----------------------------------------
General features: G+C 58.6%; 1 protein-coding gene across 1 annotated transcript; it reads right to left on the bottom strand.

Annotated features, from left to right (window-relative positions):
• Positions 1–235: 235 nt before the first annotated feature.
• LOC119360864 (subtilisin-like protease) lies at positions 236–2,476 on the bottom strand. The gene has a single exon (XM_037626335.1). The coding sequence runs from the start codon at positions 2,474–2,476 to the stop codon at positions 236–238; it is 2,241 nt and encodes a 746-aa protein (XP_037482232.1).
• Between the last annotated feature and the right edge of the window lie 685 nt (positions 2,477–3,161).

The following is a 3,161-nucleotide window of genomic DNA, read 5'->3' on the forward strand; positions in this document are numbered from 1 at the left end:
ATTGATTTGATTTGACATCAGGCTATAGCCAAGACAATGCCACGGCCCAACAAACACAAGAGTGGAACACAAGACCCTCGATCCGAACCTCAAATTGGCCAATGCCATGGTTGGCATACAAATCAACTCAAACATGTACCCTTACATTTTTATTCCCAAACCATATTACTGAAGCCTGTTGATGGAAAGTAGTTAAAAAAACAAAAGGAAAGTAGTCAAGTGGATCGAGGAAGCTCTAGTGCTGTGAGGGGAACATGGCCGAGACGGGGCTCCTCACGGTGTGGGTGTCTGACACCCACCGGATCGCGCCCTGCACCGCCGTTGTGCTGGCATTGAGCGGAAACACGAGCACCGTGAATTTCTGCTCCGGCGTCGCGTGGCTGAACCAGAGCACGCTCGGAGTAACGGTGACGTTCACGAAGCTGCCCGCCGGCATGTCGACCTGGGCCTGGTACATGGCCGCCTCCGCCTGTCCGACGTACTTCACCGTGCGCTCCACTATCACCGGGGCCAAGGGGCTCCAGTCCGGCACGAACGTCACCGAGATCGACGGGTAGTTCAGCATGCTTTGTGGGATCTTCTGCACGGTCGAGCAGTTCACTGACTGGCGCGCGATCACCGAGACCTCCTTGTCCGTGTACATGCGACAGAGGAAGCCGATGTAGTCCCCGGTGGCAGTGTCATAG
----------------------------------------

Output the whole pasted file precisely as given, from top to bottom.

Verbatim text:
General features: G+C 58.6%; 1 protein-coding gene across 1 annotated transcript; it reads right to left on the bottom strand.

Annotated features, from left to right (window-relative positions):
• Positions 1–235: 235 nt before the first annotated feature.
• LOC119360864 (subtilisin-like protease) lies at positions 236–2,476 on the bottom strand. The gene has a single exon (XM_037626335.1). The coding sequence runs from the start codon at positions 2,474–2,476 to the stop codon at positions 236–238; it is 2,241 nt and encodes a 746-aa protein (XP_037482232.1).
• Between the last annotated feature and the right edge of the window lie 685 nt (positions 2,477–3,161).

The following is a 3,161-nucleotide window of genomic DNA, read 5'->3' on the forward strand; positions in this document are numbered from 1 at the left end:
ATTGATTTGATTTGACATCAGGCTATAGCCAAGACAATGCCACGGCCCAACAAACACAAGAGTGGAACACAAGACCCTCGATCCGAACCTCAAATTGGCCAATGCCATGGTTGGCATACAAATCAACTCAAACATGTACCCTTACATTTTTATTCCCAAACCATATTACTGAAGCCTGTTGATGGAAAGTAGTTAAAAAAACAAAAGGAAAGTAGTCAAGTGGATCGAGGAAGCTCTAGTGCTGTGAGGGGAACATGGCCGAGACGGGGCTCCTCACGGTGTGGGTGTCTGACACCCACCGGATCGCGCCCTGCACCGCCGTTGTGCTGGCATTGAGCGGAAACACGAGCACCGTGAATTTCTGCTCCGGCGTCGCGTGGCTGAACCAGAGCACGCTCGGAGTAACGGTGACGTTCACGAAGCTGCCCGCCGGCATGTCGACCTGGGCCTGGTACATGGCCGCCTCCGCCTGTCCGACGTACTTCACCGTGCGCTCCACTATCACCGGGGCCAAGGGGCTCCAGTCCGGCACGAACGTCACCGAGATCGACGGGTAGTTCAGCATGCTTTGTGGGATCTTCTGCACGGTCGAGCAGTTCACTGACTGGCGCGCGATCACCGAGACCTCCTTGTCCGTGTACATGCGACAGAGGAAGCCGATGTAGTCCCCGGTGGCAGTGTCATAG